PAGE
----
3. Reflection and debate
As teachers, we evaluate our lessons, look for ways to improve. Our learners should be doing the same. Moodle’s Feedback, Choice and Blog options allow for self-reflection, focused or wider-ranging, and Forums can spark off discussions on the topics you’re currently studying.
4. Independent/Personalised learning
Moodle’s not just for practice; it’s for teaching. The Lesson activity gives branching options allowing learners to select their own path, and Conditional Activities let you direct your class to different content according to previous performance.
While many LMS have a quiz option, Moodle’s Quiz is not to be confused with a 10-question-multiple-choice- Get -the answers -at- the- end- and- that’s- it-Pub-Quiz.
Its many standard and contributed question types, behaviours and feedback options mean it can be a formative as well as a summative tool. You can teach through a Quiz, not just test.
6. Submitting work online
Again, worth mentioning that while those other sites, apps or VLE-lites that teachers may have encountered do allow pupils to send in work to be graded, none offers the variety of Moodle’s Assignment in both submission and feedback options. Additionally, Our Lady’s is a PoodLL school:pupils can speak or perform their homework and teachers can record their responses.
7. Progress tracking and Rewards
Two “quick fixes” for motivation here: enabling Activity completion checkboxes means your class (and you) have a clearer view of where they are up to. And awarding cool-looking Badges to 15 year old disengaged Johnny when he finally gets over 45% in your Quizzes might just be the turning point he needs.
Moodle makes it very easy for people who don’t want to fiddle with code to embed video and audio. YouTube videos display in a label or a page; you can even set the start time.
(At this point, I happened to mention that we seemed to be moving from getting the students actively involved to having them passively watch a video or listen to a podcast. I had an agenda…)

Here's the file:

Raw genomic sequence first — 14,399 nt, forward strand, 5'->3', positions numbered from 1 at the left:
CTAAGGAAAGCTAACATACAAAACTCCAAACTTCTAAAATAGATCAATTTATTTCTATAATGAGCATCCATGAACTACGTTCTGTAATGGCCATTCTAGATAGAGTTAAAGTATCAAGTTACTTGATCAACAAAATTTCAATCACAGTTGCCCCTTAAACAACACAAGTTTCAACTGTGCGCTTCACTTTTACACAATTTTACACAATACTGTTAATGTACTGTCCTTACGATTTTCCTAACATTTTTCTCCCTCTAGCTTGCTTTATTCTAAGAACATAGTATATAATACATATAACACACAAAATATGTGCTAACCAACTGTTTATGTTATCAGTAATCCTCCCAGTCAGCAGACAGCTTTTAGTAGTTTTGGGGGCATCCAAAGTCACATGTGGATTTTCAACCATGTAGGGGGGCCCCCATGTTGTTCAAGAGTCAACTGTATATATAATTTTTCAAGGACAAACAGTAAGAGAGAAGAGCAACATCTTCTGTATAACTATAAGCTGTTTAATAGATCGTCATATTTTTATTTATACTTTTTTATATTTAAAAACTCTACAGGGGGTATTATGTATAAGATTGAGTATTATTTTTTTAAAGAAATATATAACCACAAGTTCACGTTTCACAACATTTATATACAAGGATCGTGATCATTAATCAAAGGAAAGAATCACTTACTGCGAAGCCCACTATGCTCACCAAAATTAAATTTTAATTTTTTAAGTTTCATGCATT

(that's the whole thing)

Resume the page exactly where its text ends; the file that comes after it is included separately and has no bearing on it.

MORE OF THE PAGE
9. Online text books
Perhaps this is unfairly in 9th place, but I was duty bound to include it as the school has invested in these commercial SCORM packages manufactured by text book authoring companies. The MFL ones offer listening activites which may be done for homework for example. Another department couldn’t afford a text book for each child, and so buying the VLE package was a sensible solution. However, in essence they are simply the online version of “turn to page 43 and do exercise 2a and 2b”
10. Share Powerpoints and weblinks
So we get to number 10 (number 100 in some people’s book) Time to make the point that – of course – having a space to store and share your wonderful slideshows and the worksheets your learners dropped in the gutter on the way home IS a useful feature, but it will hardly tap into their higher order thinking skills, or even stretch your own teaching techniques.
In the last five minutes, we made the connection between Moodle and Bloom’s (which many have made before.)
Lo and Behold -the higher the number in our Top Ten, the higher up in Bloom’s. Our Peer assessment, Reflection, Collaboration – slot neatly into the Analyse, Evaluate, Create, while the Videos and Powerpoint sharing are down in the Remember, and (with luck) Understand. The learners are going down from actively engaging in their learning to passively taking it in.
So the message in the 25th minute was: if you really want Moodle to help enhance your teaching and their learning, make Dr Bloom happy and aim for the Top